A Small Updraft Producing a Fatal Lightning Flash

Stephen Hodanish NOAA/National Weather Service, Pueblo, Colorado

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Ronald L. Holle Holle Meteorology and Photography, Oro Valley, Arizona

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Daniel T. Lindsey Cooperative Institute for Research in the Atmosphere, Fort Collins, Colorado

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Abstract

Just prior to 1900 UTC 25 July 2000, an 18-year-old male was fatally wounded by a lightning flash on the summit of Pikes Peak, Colorado. This case is believed to be unique in that radar and satellite data indicated that the cell that produced the flash was quite shallow and exhibited marginal reflectivity characteristics typically associated with electrified storms. Additionally, the National Lightning Detection Network indicated that this was the first and only cloud-to-ground (CG) flash associated with this convective cell. It is believed the height and isolated nature of the Pikes Peak massif played a role in the initiation of this flash.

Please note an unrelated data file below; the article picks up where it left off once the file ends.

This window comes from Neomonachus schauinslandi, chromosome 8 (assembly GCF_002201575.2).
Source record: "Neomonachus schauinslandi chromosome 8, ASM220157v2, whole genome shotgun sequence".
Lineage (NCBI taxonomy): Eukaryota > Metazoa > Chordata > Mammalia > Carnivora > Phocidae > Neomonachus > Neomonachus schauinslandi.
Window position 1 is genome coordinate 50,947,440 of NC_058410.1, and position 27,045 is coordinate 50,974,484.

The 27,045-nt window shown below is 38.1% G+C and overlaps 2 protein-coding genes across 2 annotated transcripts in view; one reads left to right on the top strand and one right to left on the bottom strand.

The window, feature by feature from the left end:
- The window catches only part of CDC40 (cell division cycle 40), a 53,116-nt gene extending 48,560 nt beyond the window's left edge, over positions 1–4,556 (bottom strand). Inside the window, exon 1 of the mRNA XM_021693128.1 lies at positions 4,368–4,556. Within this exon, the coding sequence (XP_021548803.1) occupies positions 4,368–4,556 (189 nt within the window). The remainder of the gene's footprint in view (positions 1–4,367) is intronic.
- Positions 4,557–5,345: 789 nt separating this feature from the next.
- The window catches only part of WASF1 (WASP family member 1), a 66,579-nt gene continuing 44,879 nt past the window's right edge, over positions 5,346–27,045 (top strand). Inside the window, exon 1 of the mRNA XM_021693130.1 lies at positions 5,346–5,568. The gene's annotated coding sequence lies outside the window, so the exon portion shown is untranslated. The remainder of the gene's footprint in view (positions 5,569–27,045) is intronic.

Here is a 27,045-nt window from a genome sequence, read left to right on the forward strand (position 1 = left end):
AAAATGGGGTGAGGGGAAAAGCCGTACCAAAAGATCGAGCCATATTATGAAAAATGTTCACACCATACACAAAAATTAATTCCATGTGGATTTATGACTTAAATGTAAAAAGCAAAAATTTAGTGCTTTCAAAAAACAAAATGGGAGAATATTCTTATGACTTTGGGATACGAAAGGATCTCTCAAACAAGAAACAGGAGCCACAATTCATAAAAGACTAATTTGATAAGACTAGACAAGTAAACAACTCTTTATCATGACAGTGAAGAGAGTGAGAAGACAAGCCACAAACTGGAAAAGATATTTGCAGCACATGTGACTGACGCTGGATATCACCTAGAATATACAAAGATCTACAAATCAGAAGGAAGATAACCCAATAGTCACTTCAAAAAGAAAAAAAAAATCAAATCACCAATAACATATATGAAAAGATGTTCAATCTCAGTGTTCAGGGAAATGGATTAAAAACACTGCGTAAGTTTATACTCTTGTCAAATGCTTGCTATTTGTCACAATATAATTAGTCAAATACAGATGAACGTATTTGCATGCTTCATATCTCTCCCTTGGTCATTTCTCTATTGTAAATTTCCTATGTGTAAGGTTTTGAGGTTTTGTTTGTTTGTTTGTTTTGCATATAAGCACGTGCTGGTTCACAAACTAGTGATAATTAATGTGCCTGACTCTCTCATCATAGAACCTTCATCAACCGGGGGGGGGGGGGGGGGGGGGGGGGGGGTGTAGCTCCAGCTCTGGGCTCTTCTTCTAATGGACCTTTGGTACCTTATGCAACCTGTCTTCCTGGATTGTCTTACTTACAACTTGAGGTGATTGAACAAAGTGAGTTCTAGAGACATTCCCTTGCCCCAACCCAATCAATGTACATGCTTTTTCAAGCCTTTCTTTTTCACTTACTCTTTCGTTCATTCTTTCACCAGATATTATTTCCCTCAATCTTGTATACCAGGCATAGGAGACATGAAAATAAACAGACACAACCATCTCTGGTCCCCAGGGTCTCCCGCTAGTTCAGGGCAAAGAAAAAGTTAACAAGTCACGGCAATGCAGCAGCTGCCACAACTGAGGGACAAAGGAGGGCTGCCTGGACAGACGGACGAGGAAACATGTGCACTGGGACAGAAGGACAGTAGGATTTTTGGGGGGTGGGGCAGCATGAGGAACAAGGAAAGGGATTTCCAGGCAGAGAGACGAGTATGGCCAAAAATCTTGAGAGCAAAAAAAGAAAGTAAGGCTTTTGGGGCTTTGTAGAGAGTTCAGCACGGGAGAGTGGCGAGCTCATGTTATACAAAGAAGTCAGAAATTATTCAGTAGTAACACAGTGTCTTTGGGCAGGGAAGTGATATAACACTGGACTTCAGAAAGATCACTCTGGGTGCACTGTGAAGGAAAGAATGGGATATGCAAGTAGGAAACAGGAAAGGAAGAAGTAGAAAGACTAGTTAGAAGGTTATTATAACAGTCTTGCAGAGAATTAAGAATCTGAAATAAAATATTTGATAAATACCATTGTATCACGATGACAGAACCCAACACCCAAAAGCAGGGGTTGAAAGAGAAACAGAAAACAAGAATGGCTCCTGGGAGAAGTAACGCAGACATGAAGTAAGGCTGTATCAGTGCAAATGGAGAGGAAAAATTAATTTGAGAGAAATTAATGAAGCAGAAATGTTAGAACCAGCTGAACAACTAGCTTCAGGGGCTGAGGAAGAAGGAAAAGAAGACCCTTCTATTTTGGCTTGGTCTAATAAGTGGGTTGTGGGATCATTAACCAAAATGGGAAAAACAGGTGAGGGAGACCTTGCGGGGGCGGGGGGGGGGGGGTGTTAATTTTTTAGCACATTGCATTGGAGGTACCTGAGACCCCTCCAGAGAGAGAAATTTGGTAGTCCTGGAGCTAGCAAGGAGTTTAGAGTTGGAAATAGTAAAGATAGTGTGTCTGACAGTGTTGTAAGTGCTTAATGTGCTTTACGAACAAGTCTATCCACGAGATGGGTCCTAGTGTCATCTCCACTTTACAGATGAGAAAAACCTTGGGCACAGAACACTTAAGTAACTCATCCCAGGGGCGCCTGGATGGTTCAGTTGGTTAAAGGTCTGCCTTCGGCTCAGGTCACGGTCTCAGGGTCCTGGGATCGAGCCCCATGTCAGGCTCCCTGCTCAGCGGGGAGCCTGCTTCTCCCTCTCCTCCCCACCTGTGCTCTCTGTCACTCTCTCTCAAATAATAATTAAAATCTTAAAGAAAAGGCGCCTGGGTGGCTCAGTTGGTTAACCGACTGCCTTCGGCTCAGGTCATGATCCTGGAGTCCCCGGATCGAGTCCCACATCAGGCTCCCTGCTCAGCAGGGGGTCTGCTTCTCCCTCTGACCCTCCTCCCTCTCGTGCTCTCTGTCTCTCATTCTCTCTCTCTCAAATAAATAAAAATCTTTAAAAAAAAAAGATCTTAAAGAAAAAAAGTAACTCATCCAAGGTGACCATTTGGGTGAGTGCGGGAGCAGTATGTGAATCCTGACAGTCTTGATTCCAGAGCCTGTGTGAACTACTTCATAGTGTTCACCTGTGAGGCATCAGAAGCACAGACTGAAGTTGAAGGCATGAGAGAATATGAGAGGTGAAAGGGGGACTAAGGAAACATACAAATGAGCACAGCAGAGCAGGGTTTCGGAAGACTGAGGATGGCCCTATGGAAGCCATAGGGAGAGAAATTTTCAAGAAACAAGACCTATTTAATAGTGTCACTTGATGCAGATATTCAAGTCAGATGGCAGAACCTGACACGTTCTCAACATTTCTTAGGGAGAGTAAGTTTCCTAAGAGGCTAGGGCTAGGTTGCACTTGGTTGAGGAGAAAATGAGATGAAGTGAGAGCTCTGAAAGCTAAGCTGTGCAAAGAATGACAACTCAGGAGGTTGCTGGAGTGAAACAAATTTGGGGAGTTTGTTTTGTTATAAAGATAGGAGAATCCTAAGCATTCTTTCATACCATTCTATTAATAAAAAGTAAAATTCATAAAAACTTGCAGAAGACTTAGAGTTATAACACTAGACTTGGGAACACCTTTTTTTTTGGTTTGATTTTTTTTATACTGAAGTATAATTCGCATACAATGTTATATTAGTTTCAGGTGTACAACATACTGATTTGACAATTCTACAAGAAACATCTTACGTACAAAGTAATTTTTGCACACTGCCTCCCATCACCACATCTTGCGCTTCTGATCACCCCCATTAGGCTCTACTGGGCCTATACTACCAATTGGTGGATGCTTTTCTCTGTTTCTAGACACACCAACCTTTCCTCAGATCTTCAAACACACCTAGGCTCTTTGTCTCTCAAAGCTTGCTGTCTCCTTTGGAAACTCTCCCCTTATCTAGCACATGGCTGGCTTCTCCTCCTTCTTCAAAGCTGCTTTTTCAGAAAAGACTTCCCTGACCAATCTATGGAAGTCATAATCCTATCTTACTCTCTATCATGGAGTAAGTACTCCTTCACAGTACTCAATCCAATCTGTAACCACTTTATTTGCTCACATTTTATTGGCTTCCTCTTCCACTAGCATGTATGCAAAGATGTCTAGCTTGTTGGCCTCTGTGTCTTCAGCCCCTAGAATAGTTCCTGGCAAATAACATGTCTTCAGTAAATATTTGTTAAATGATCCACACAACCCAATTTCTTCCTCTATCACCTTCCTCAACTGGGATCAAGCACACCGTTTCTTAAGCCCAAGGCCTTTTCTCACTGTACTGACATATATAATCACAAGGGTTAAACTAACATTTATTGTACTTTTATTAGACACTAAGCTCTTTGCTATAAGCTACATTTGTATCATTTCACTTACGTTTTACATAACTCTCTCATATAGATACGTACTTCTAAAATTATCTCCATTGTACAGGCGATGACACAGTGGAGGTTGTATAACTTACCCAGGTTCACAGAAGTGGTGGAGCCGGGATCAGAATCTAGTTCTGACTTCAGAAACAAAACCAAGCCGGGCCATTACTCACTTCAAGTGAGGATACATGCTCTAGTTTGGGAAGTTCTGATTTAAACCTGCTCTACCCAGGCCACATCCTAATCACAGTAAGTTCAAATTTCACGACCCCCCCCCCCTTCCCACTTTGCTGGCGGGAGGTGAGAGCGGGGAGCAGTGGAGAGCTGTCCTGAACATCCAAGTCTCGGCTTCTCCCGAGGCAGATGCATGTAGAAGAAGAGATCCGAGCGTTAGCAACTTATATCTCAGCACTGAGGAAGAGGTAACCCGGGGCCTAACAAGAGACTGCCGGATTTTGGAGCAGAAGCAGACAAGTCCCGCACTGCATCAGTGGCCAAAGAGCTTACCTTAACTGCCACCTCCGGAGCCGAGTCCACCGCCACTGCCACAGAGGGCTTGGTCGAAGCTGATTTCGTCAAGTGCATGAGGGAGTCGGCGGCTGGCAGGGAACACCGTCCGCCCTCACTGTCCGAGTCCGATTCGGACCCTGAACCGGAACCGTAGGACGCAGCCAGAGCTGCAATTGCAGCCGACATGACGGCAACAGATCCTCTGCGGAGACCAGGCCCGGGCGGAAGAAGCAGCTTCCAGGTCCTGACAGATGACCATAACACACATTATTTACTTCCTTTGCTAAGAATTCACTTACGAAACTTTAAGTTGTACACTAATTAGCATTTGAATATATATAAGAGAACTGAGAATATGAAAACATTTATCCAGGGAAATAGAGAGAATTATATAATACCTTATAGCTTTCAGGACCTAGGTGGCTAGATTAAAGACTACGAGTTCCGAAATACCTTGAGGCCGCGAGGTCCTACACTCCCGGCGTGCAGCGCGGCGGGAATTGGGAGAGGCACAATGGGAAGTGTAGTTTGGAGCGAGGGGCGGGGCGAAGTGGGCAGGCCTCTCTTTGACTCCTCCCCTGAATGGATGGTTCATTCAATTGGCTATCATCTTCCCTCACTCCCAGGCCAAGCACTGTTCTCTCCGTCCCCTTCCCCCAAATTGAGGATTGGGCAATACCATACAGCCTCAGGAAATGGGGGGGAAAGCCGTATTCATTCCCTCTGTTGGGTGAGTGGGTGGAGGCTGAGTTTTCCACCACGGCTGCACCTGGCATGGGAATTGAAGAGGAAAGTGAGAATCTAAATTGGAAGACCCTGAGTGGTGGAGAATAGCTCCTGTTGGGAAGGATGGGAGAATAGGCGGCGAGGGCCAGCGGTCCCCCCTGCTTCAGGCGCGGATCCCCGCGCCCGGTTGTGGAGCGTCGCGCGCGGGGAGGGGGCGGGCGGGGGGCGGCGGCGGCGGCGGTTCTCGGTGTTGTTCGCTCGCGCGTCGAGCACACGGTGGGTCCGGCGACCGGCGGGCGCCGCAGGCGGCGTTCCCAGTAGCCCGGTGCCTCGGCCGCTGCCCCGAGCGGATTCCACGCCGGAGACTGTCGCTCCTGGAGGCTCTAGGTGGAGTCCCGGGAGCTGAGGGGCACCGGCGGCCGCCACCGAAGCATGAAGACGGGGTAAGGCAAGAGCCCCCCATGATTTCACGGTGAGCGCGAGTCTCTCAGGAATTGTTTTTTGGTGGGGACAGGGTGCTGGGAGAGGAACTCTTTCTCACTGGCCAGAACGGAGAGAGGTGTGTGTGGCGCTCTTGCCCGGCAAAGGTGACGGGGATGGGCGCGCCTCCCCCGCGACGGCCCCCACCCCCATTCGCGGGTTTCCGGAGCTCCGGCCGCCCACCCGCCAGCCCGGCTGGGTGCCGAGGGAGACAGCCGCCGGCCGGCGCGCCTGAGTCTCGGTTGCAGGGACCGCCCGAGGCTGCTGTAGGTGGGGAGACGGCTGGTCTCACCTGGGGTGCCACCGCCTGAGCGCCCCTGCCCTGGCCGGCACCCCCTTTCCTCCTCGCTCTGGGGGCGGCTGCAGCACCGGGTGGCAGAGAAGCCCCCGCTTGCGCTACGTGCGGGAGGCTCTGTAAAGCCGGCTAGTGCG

Corresponding author address: Stephen Hodanish, National Weather Service, 3 Eaton Way, Pueblo, CO 81007. Email: steve.hodanish@noaa.gov

Abstract

Just prior to 1900 UTC 25 July 2000, an 18-year-old male was fatally wounded by a lightning flash on the summit of Pikes Peak, Colorado. This case is believed to be unique in that radar and satellite data indicated that the cell that produced the flash was quite shallow and exhibited marginal reflectivity characteristics typically associated with electrified storms. Additionally, the National Lightning Detection Network indicated that this was the first and only cloud-to-ground (CG) flash associated with this convective cell. It is believed the height and isolated nature of the Pikes Peak massif played a role in the initiation of this flash.

Corresponding author address: Stephen Hodanish, National Weather Service, 3 Eaton Way, Pueblo, CO 81007. Email: steve.hodanish@noaa.gov

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